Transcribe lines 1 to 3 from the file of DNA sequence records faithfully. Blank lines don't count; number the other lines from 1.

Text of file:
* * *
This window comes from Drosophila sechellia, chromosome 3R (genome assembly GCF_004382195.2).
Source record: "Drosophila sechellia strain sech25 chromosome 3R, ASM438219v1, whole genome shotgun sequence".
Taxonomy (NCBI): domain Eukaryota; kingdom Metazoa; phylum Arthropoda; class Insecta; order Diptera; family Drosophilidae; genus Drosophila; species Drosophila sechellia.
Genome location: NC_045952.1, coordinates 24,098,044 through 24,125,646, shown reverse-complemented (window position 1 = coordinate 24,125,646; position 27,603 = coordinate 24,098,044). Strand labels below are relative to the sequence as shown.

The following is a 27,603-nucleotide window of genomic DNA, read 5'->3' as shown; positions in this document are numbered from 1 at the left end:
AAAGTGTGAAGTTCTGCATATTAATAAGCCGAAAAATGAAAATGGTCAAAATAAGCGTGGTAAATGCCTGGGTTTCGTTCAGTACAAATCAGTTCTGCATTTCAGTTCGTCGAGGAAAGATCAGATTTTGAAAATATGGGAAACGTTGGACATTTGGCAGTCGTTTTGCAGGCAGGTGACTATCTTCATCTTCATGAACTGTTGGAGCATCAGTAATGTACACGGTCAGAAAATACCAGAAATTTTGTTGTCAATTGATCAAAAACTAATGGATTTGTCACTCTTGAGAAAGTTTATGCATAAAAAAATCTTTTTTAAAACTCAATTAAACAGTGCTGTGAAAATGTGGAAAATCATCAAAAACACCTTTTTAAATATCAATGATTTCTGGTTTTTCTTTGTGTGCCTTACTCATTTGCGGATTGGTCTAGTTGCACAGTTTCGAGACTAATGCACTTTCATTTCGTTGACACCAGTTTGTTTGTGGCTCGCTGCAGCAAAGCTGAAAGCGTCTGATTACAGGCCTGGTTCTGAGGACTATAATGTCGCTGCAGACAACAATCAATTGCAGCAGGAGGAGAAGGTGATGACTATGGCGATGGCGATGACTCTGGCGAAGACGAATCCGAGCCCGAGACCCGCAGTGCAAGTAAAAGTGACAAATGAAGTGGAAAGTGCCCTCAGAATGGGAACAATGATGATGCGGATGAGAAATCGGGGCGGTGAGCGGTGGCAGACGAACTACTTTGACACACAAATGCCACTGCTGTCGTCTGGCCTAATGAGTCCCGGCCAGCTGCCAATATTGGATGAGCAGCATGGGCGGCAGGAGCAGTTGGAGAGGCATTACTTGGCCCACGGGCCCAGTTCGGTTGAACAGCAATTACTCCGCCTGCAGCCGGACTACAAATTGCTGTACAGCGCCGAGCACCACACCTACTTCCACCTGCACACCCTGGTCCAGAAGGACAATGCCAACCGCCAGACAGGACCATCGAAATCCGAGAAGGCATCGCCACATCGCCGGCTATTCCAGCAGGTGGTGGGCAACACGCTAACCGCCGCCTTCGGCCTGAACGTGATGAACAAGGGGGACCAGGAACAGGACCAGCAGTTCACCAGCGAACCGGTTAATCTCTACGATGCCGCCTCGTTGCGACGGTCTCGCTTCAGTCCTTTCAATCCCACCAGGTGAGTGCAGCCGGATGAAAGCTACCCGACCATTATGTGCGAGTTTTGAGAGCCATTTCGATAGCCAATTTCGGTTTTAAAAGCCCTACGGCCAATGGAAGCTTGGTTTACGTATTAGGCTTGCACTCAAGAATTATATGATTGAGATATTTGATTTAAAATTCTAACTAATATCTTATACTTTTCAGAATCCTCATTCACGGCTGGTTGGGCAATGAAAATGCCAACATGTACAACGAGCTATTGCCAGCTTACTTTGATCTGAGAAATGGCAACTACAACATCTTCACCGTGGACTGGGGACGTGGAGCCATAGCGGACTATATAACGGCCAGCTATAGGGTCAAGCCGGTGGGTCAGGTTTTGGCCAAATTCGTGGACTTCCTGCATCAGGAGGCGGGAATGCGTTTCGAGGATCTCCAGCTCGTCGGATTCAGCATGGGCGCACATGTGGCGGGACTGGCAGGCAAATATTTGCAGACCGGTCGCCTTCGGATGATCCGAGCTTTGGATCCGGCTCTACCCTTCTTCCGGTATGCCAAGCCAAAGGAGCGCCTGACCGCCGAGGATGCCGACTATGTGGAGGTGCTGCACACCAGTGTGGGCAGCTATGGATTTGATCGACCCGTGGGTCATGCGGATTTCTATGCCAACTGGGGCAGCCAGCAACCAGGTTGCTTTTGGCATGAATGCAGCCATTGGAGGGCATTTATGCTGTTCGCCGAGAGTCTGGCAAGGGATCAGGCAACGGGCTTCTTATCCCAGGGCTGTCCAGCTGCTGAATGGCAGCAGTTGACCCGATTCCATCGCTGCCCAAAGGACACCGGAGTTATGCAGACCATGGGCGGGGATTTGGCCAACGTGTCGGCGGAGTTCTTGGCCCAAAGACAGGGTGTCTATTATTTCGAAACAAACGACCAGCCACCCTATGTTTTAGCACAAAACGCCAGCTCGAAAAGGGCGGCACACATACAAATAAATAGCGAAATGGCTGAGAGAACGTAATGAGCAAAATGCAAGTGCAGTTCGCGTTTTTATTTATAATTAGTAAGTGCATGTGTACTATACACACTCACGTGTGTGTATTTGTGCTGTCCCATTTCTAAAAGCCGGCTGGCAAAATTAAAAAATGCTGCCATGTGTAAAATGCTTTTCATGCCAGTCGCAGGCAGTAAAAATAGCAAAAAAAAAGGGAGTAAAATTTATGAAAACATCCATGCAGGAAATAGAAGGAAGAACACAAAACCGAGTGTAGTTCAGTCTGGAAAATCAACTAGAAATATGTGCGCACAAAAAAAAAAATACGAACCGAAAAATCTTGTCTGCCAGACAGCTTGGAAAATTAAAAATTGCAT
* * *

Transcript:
This window comes from Drosophila sechellia, chromosome 3R (genome assembly GCF_004382195.2).
Source record: "Drosophila sechellia strain sech25 chromosome 3R, ASM438219v1, whole genome shotgun sequence".
Taxonomy (NCBI): domain Eukaryota; kingdom Metazoa; phylum Arthropoda; class Insecta; order Diptera; family Drosophilidae; genus Drosophila; species Drosophila sechellia.